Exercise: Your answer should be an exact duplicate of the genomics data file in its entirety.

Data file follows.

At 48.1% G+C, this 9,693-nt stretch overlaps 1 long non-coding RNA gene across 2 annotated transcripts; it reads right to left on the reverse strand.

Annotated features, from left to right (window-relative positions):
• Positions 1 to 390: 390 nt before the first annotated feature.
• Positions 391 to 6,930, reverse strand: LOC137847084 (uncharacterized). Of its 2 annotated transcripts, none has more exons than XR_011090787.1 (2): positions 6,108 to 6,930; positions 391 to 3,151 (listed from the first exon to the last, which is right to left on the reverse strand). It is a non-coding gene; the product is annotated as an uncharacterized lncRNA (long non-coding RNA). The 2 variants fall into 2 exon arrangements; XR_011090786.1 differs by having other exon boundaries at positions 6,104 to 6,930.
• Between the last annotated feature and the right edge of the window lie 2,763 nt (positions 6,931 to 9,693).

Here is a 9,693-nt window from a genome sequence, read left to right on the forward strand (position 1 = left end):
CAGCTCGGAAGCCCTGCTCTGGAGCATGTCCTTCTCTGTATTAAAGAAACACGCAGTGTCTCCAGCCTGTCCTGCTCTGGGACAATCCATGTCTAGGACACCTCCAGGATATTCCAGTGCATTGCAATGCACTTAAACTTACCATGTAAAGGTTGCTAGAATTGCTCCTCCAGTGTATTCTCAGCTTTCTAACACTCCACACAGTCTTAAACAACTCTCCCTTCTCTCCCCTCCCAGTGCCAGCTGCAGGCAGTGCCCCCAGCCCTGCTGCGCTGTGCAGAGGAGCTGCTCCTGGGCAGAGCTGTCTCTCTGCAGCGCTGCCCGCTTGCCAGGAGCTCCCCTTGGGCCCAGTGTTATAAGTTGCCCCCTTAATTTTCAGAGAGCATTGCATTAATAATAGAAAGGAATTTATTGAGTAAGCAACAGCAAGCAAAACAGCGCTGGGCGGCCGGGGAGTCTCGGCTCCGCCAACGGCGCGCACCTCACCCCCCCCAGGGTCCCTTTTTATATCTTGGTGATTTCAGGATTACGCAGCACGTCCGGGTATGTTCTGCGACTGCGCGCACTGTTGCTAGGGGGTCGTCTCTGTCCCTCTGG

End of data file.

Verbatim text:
At 48.1% G+C, this 9,693-nt stretch overlaps 1 long non-coding RNA gene across 2 annotated transcripts; it reads right to left on the reverse strand.

Annotated features, from left to right (window-relative positions):
• Positions 1 to 390: 390 nt before the first annotated feature.
• Positions 391 to 6,930, reverse strand: LOC137847084 (uncharacterized). Of its 2 annotated transcripts, none has more exons than XR_011090787.1 (2): positions 6,108 to 6,930; positions 391 to 3,151 (listed from the first exon to the last, which is right to left on the reverse strand). It is a non-coding gene; the product is annotated as an uncharacterized lncRNA (long non-coding RNA). The 2 variants fall into 2 exon arrangements; XR_011090786.1 differs by having other exon boundaries at positions 6,104 to 6,930.
• Between the last annotated feature and the right edge of the window lie 2,763 nt (positions 6,931 to 9,693).

Here is a 9,693-nt window from a genome sequence, read left to right on the forward strand (position 1 = left end):
CAGCTCGGAAGCCCTGCTCTGGAGCATGTCCTTCTCTGTATTAAAGAAACACGCAGTGTCTCCAGCCTGTCCTGCTCTGGGACAATCCATGTCTAGGACACCTCCAGGATATTCCAGTGCATTGCAATGCACTTAAACTTACCATGTAAAGGTTGCTAGAATTGCTCCTCCAGTGTATTCTCAGCTTTCTAACACTCCACACAGTCTTAAACAACTCTCCCTTCTCTCCCCTCCCAGTGCCAGCTGCAGGCAGTGCCCCCAGCCCTGCTGCGCTGTGCAGAGGAGCTGCTCCTGGGCAGAGCTGTCTCTCTGCAGCGCTGCCCGCTTGCCAGGAGCTCCCCTTGGGCCCAGTGTTATAAGTTGCCCCCTTAATTTTCAGAGAGCATTGCATTAATAATAGAAAGGAATTTATTGAGTAAGCAACAGCAAGCAAAACAGCGCTGGGCGGCCGGGGAGTCTCGGCTCCGCCAACGGCGCGCACCTCACCCCCCCCAGGGTCCCTTTTTATATCTTGGTGATTTCAGGATTACGCAGCACGTCCGGGTATGTTCTGCGACTGCGCGCACTGTTGCTAGGGGGTCGTCTCTGTCCCTCTGG